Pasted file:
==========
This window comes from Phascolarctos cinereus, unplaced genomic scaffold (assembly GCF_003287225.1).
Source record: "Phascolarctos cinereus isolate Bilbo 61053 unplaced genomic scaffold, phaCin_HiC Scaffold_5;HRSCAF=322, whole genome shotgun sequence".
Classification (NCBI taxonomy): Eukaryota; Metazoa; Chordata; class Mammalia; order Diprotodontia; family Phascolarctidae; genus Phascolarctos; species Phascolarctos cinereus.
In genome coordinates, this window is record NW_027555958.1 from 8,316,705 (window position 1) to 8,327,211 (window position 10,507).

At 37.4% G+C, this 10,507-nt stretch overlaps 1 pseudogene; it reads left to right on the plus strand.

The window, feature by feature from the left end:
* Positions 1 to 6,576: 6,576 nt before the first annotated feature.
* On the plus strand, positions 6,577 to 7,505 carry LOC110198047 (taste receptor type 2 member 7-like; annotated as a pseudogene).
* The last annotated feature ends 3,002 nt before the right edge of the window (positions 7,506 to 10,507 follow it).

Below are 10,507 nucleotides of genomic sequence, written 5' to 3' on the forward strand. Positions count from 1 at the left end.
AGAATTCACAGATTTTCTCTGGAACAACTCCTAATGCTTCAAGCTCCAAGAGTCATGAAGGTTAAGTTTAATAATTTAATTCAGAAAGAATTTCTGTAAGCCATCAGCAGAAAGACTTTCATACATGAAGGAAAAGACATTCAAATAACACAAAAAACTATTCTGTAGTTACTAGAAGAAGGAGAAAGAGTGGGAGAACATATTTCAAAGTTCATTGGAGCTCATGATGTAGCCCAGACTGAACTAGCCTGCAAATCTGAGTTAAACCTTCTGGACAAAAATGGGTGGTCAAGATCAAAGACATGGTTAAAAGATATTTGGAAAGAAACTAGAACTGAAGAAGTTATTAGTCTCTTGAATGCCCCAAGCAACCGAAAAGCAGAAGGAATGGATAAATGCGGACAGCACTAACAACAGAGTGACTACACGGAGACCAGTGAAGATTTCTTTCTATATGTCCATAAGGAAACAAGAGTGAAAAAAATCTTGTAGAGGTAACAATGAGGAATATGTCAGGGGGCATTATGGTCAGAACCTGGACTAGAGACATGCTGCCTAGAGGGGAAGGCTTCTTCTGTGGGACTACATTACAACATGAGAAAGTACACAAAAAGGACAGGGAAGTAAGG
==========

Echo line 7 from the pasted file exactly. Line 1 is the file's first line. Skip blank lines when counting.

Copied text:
* Positions 1 to 6,576: 6,576 nt before the first annotated feature.